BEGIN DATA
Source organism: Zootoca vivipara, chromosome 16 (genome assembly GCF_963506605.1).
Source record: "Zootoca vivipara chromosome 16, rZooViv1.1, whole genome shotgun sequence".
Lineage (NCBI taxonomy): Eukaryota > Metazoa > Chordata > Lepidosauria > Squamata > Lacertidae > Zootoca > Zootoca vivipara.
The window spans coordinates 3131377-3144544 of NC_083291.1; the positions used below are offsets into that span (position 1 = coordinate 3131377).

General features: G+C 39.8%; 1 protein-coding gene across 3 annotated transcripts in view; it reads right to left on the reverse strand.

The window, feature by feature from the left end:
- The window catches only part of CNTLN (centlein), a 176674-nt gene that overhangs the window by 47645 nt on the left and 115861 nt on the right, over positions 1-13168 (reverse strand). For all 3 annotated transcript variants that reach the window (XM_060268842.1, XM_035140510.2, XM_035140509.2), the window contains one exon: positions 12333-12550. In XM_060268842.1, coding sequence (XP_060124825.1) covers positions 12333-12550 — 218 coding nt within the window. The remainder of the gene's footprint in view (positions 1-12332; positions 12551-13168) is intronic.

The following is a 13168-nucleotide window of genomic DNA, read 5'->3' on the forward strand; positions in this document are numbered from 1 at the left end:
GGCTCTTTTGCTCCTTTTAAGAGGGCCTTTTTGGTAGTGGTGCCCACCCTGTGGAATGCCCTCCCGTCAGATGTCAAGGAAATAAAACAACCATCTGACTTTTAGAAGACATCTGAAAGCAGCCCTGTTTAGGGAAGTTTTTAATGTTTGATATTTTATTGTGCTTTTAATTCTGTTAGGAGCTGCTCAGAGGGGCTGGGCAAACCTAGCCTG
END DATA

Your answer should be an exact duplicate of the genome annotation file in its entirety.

Source organism: Zootoca vivipara, chromosome 16 (genome assembly GCF_963506605.1).
Source record: "Zootoca vivipara chromosome 16, rZooViv1.1, whole genome shotgun sequence".
Lineage (NCBI taxonomy): Eukaryota > Metazoa > Chordata > Lepidosauria > Squamata > Lacertidae > Zootoca > Zootoca vivipara.
The window spans coordinates 3131377-3144544 of NC_083291.1; the positions used below are offsets into that span (position 1 = coordinate 3131377).

General features: G+C 39.8%; 1 protein-coding gene across 3 annotated transcripts in view; it reads right to left on the reverse strand.

The window, feature by feature from the left end:
- The window catches only part of CNTLN (centlein), a 176674-nt gene that overhangs the window by 47645 nt on the left and 115861 nt on the right, over positions 1-13168 (reverse strand). For all 3 annotated transcript variants that reach the window (XM_060268842.1, XM_035140510.2, XM_035140509.2), the window contains one exon: positions 12333-12550. In XM_060268842.1, coding sequence (XP_060124825.1) covers positions 12333-12550 — 218 coding nt within the window. The remainder of the gene's footprint in view (positions 1-12332; positions 12551-13168) is intronic.

The following is a 13168-nucleotide window of genomic DNA, read 5'->3' on the forward strand; positions in this document are numbered from 1 at the left end:
GGCTCTTTTGCTCCTTTTAAGAGGGCCTTTTTGGTAGTGGTGCCCACCCTGTGGAATGCCCTCCCGTCAGATGTCAAGGAAATAAAACAACCATCTGACTTTTAGAAGACATCTGAAAGCAGCCCTGTTTAGGGAAGTTTTTAATGTTTGATATTTTATTGTGCTTTTAATTCTGTTAGGAGCTGCTCAGAGGGGCTGGGCAAACCTAGCCTG